When I reached the top I waited for Doug and let the bike cool down. Doug had stalled twice and gone through a similar scenario to myself, I went to kick the bike over and it felt as if the clutch had gone, burnt out we thought. We adjusted the cable and headed off for the lunch stop at Allenheads, the rest of the day was easy in comparison. We decided not to tackle Raise Head and made our
way to the Velvet Path. At this point we lost the trail and had to ask for directions from a couple of locals.

Picking the route back up, we tagged on to a group of guys on trials bikes, this was one of the highlights for Doug & I as it gave us the opportunity to show them what we were made of. We kept up relatively easily and at one point I even overtook one the riders. Riding over the mountains and the road was amazing, it was if it had just been freshly surfaced, the moors stretched for miles and miles. I'm sure whoever built this road must ride a motorbike, surely, it's the nearest your going to get to flying.

When we arrived at the Velvet Path section the marshals were advising the riders that they’d be entering at there own risk as it had become extremely boggy, a few riders where turning back so we elected to give it a miss and headed off to the finish.

Neither of us were a hundred percent sure of the route so we found ourselves stopping and looking at the map quite a bit. A guy on a Triumph scrambler was lost so decided to follow us. This proved to be quite funny when we stopped at the first junction and we all looked at each other with blank expressions. Working out we were only about five miles from the finish, the light was starting to fade and tiredness was setting in. As much as it begrudged me I used the sat nav on my phone to get us back to the finish line we had a six hour drive home after all!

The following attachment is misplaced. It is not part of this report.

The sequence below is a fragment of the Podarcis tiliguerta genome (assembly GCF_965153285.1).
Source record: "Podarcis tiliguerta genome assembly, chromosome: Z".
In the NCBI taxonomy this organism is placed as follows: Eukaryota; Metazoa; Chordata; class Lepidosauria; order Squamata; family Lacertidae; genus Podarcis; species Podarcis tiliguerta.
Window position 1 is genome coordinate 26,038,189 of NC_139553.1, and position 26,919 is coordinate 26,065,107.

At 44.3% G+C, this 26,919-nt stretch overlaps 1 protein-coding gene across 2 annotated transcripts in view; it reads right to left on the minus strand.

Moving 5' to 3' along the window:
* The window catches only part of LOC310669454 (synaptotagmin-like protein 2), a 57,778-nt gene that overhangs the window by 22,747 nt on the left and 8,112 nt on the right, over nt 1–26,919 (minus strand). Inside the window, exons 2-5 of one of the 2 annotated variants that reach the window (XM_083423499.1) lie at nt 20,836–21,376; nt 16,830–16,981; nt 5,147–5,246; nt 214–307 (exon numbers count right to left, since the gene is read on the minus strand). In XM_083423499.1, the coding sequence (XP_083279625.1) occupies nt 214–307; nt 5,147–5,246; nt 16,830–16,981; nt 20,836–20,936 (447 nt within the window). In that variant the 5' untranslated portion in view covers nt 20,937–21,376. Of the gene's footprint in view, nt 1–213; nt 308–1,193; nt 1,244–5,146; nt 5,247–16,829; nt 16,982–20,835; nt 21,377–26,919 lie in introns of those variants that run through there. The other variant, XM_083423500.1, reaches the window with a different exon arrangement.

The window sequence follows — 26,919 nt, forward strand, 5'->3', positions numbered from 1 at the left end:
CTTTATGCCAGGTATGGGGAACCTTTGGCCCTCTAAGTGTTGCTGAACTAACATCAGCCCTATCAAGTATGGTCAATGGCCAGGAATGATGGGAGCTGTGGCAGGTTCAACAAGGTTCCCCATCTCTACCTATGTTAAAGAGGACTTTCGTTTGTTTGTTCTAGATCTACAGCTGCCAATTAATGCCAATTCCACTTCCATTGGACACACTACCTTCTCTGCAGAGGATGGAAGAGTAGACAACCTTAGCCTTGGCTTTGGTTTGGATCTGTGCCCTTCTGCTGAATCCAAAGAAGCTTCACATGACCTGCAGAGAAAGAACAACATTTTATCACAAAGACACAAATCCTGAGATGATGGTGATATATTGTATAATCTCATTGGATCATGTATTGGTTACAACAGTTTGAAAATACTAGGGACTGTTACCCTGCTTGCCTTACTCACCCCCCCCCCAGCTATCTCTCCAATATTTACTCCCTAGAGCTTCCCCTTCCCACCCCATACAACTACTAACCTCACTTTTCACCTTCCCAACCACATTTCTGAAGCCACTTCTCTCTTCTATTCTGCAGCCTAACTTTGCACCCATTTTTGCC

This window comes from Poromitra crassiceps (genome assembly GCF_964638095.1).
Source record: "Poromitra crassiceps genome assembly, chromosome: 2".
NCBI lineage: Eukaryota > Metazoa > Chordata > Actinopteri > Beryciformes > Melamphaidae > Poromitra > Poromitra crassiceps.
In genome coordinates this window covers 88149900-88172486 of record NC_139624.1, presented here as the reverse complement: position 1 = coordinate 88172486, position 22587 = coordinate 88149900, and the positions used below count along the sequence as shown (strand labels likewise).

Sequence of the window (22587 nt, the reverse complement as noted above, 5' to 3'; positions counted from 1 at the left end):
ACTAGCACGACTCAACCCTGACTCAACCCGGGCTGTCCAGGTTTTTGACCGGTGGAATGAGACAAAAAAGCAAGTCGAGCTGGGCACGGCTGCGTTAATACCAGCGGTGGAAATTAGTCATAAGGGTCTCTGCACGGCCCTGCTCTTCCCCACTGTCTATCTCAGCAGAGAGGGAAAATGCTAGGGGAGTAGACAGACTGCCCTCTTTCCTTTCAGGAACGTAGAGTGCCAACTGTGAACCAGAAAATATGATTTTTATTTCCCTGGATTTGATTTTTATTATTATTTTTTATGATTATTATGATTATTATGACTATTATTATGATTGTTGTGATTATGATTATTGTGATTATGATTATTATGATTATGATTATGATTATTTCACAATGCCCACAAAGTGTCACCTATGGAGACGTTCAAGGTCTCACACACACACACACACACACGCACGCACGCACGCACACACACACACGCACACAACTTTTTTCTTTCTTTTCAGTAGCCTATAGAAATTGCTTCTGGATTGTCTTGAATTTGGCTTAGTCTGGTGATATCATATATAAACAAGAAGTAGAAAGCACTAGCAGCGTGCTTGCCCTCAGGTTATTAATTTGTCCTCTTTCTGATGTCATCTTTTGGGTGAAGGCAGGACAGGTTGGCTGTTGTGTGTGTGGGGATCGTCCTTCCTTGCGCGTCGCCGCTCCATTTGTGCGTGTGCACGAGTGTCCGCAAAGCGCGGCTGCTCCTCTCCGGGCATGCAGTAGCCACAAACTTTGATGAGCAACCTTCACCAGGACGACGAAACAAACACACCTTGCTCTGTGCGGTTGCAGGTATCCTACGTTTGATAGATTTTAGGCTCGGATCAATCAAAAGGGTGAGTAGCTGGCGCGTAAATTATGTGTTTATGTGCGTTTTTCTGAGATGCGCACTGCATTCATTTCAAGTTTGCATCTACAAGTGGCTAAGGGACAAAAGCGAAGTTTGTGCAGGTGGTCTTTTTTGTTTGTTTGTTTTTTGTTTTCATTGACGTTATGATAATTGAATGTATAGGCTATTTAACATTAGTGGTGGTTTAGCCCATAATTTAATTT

Co-ordinates in and phoned shoved into my helmet off we went. Itno sooner gave me the first direction and what did we see, the finish, exhaustion had clearly taken its toll. We crossed the finish line just after 4.00 o'clock. Filled with elation, relief and thoroughly exhausted, we'd done it!

On reflection, if I was to ride the Beamish TT again, I’d build a scooter scrambler, take the exhaust up over the engine case, fit knobbly tyres front and rear, wide bars and go for an engine with as much torque as possible; Think along the lines of a Don Noys Stingray. I didn’t and accepted the use of as close to a Stingray that Innocenti ever made (officially) and would like to thank Doug Miller for lending me the Vega and being a brilliant riding partner.

I'd also like to thank Christine Jackson for supporting us by lending
Doug a bike. Huge thanks go to Nick (spanners) Jordan for getting us there and generally being a great all round fella, thank god he never looked at the map before he agreed. Last but not least my ever suffering other half for being official photographer for the day.